Louth Sinn Féin launch A Plan for Brexit – No Border, No Barriers, Protect the All-Ireland Economy.

Louth Sinn Féin has launched its plan to address the immediate social and economic issues arising from Brexit, including the need for a referendum on Irish Unity.

The event, which took place in An Táin, Dundalk, on Friday 1st March, was chaired by Councillor Anne Campbell and attended by numerous Sinn Féin activists and members of the local media.

Councillor Ó Murchú said, “With just over 4 weeks to go before the March 29th deadline it’s fair to say that the chaos in the British government surrounding Brexit has reached new depths of confusion.

“The British Conservative Party and Parliament are as deeply divided as ever as a result of that government’s incompetence in managing the self-inflicted Brexit crisis. “Brexit poses a significant threat to the economy of County Louth, to jobs and infrastructure. It threatens the two economies on this island, will undermine social cohesion, and directly attacks the Good Friday Agreement.

“In the referendum in 2016 the clear majority of voters in the North voted to remain within the EU. The DUP and the British government continue to disrespect that democratic vote.

“Sinn Féin has consistently campaigned in the European Parliament, the Dáil and Westminster to ensure there is no hard border and that communities and businesses, especially along the border corridor, are protected.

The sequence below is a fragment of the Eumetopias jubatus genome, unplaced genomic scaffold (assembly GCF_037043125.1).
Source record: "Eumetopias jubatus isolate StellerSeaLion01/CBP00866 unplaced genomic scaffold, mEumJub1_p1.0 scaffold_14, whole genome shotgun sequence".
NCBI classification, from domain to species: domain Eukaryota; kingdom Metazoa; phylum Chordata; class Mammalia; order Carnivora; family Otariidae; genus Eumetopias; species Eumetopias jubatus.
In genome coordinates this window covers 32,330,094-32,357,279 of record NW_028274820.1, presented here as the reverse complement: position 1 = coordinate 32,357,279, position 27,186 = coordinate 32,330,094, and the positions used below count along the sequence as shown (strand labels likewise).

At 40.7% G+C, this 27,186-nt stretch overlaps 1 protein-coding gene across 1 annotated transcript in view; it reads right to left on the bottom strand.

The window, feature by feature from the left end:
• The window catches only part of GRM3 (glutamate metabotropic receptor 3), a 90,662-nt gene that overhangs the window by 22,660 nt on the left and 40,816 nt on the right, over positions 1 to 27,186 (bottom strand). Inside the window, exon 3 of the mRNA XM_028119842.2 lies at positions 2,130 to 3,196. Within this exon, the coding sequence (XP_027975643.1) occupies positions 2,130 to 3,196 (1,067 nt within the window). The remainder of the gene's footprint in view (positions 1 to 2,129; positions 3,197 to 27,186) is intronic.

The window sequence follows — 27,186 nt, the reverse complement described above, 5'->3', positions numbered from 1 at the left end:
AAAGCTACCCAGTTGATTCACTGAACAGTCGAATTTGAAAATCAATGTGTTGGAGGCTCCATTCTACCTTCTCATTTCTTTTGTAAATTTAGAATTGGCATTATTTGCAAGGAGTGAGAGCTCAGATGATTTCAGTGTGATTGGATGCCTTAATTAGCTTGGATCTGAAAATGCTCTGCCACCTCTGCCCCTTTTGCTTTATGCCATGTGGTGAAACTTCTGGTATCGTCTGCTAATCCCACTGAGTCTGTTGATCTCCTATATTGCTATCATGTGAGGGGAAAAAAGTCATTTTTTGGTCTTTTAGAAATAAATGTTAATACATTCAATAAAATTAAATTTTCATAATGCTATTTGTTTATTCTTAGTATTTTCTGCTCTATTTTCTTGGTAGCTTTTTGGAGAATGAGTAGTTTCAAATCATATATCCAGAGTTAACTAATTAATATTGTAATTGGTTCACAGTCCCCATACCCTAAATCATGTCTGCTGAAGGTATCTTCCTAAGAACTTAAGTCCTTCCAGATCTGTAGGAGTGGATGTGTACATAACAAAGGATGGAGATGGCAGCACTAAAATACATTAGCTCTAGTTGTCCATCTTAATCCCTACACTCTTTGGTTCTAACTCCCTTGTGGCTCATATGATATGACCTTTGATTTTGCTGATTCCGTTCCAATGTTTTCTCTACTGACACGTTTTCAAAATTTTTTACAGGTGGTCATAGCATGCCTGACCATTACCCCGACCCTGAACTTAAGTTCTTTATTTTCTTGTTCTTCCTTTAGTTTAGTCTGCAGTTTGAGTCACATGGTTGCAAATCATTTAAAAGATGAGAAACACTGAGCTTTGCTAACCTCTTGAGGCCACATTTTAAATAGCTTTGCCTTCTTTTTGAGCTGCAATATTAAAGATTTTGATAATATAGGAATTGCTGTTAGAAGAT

“The withdrawal agreement, and in particular the backstop arrangement, if implemented would go some way to achieving this objective. “However, we should not lose sight of the fact that the current draft withdrawal agreement will not stop Brexit.

“The onus to defend the two economies on this island and the rights of citizens in the North, rests squarely with the Irish government.

“The Irish Government in its lobby of our EU neighbours on Brexit rightly stressed the centrality of the Good Friday Agreement to the outcome of the Brexit negotiations.

“Yet we have the Tánaiste and the Taoiseach repeatedly dismissing a part of the agreement, which is a referendum on Irish unity.

“That too is a key provision and an integral part of the Good Friday Agreement.

“The Taoiseach and the Tánaiste cannot cherry-pick from the Good Friday Agreement. There is a responsibility and a constitutional obligation to promote the goal of Irish unity and to work to achieve it through democratic dialogue and negotiation.

“This paper seeks to address the immediate social and economic issues arising from Brexit, including the need for a referendum on Irish Unity.”